- The NordLink slogan and communication concept for the German-Norwegian subsea cable for electricity transmission receive the international German PR award
- Strategic project: With the exchange of German wind power and Norwegian hydropower, the energy transition is going European
Bayreuth/Stuttgart/Oslo. The transmission system operator TenneT has been recognised with the renowned international German PR award for their innovative public relations work on the energy transition project NordLink. “The award recognises the development and positive implementation of our NordLink slogan ‘the green cable’, which speaks for itself and runs through all of our communication measures, enhancing them emotionally in a positive way. We positioned this international project for the exchange of German wind power and Norwegian hydropower as a lighthouse project and declared: the energy transition is going European,” said TenneT CEO Manon van Beek.
The jury of high-ranking communication experts from the German business community particularly appreciated how well the relevance of NordLink for the public, policymakers and media has been demonstrated as well as the positive visibility of the project. The award was issued in the category “strategic communication” for medium- and long-term communication projects of strategic significance by the Deutsche Public Relations Gesellschaft (DPRG) in Stuttgart.
To achieve broad communication of the NordLink message, TenneT actively makes use of all project milestones – even beyond the practice of engaging in dialogue with citizens and local residents (Bürgerdialog). From the initial planning to the construction work and the achievement of the intermediate project goals, stakeholders and the media are offered a direct and immediate experience of the NordLink project. The focus here lies on a combination of personal and multimedia storytelling. TenneT's communication strategy was developed in close cooperation with Public Dialogue Consultants of the Berlin agency navos.
The jury was impressed by the fact that politicians and the media had positively received and disseminated the slogan "the green cable". NordLink attracted the attention of stakeholders in Germany, Norway and the Netherlands with a concerted, positive agenda setting. In their tribute, the jury stressed that NordLink - unlike many energy projects - "is not present with negative headlines. The energy transition urgently needs positive signals and good news. NordLink has delivered".
NordLink connects two perfectly complementary systems for the exchange of renewable energy: German wind and solar power on the one side, and Norwegian hydropower on the other. The power line connects the capacities of Norwegian hydropower plants with those of wind and solar farms in Germany. The Norwegian water reservoirs essentially function as ‘energy reservoirs’: the water inside them is retained when energy is imported from Germany, especially when Germany has a surplus of wind energy to offer.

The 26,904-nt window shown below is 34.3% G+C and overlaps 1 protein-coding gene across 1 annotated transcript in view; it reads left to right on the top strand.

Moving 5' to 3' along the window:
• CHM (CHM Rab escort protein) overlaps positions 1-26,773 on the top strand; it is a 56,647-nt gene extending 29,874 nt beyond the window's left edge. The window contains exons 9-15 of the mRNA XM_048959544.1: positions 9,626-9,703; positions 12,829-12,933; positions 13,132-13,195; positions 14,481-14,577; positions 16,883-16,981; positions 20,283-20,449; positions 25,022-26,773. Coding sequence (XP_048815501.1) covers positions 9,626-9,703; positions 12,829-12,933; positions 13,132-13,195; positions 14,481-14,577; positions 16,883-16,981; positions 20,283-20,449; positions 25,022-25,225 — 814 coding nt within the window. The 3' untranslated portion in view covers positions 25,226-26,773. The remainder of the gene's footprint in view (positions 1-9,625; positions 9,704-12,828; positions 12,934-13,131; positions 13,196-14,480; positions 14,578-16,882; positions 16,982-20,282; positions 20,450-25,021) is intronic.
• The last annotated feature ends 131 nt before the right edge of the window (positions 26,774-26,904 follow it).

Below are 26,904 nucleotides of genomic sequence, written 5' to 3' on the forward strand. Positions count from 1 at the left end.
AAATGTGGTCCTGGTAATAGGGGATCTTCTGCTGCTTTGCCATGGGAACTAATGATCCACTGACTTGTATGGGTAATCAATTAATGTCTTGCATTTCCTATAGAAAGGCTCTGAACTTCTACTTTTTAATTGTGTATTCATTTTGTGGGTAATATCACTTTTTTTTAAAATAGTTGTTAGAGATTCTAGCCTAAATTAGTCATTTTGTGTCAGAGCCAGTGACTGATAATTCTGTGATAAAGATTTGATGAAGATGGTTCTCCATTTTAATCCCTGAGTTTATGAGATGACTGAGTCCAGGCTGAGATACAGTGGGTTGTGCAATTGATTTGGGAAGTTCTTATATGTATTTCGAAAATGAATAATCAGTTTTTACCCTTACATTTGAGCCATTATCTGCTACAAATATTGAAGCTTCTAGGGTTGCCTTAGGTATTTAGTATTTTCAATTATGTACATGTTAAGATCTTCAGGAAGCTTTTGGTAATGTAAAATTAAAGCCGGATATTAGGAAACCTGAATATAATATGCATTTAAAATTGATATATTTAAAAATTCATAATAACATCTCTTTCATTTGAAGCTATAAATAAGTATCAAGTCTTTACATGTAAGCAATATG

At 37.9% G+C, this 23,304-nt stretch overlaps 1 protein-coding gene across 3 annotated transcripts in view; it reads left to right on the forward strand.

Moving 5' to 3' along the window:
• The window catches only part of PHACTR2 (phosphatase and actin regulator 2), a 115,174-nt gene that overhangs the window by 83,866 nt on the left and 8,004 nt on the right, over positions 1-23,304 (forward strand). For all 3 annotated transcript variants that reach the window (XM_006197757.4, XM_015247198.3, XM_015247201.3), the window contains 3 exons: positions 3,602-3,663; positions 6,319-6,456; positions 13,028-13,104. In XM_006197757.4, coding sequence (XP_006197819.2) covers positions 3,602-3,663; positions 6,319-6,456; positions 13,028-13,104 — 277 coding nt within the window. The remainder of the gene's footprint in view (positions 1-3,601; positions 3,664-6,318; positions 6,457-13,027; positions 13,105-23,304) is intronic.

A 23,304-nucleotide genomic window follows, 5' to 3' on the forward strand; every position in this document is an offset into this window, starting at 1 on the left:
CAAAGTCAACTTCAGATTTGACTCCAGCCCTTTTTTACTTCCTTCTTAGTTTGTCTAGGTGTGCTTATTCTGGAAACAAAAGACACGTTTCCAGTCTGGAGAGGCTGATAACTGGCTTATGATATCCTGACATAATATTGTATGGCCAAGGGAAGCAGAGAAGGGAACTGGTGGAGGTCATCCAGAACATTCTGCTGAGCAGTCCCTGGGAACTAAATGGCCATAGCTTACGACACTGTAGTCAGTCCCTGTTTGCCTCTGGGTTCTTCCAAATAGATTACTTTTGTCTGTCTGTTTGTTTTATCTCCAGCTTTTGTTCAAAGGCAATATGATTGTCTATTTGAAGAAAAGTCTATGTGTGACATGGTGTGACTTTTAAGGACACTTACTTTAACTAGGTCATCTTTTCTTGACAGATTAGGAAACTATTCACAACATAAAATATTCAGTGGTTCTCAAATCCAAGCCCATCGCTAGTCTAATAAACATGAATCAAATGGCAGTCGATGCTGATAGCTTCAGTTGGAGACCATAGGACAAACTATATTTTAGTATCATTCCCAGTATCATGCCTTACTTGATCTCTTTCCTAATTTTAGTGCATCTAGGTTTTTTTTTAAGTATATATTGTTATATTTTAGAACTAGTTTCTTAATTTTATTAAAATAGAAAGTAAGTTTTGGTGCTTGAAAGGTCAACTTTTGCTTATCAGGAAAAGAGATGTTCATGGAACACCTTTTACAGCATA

In turn, they can come into play during peak consumption periods in Germany, and when there is little production from solar and wind power plants. Then Norwegian hydropower is transported to Germany.
German consumers can benefit from the positive effect on electricity prices resulting from the import of lower-priced hydropower. When limited activity of wind turbines and solar cells result in higher energy prices in Germany than in Norway, energy generated by Norwegian hydropower plants can be imported via NordLink. A considerable part of the socio-economic advantages of NordLink results from the profits generated by trading transmission capacity via the interconnector. These profits will be used to fund other grid projects or to lower energy rates.
The NordLink project will be implemented by the Norwegian TSO Statnett and DC Nordseekabel GmbH & Co. KG, each with 50% ownership. TenneT and KfW each have a 50% share in DC Nordseekabel. DC Nordseekabel is responsible for the construction and approvals on the German part of the project.
NordLink itself will be built as a direct current (DC) motorway without a ramp, i.e. as a point-to-point connection between the alternating current (AC) power grids in Germany and Norway. Due to the length of the route and the large transmission capacity, DC is used for efficient transmission with low losses. Both cables (positive and negative poles) are connected to converter stations at each end. The converter stations will be built in Wilster, Schleswig-Holstein, and Tonstad in Norway. At these locations, the current will be converted from DC to AC power (or vice versa, depending on the transmission direction) and fed into the German or Norwegian AC power transmission grid to supply homes and businesses with green electricity.
Facts and figures
623 km long, high-voltage direct current transmission (HVDC)
A capacity of 1,400 MW at ± 525 kV
Offshore: 516 km subsea cable
Onshore: 54 km of underground cable (Büsum – Wilster/Schleswig-Holstein) and a 53-km overhead line (Vollesfjord – Tonstad/NOR)
Grid connection points: the Wilster (GER) and Tonstad (NOR) substations
Commissioning in 2020
Further information is available at www.nordlink.eu (PR award photo credit: Uli Deck)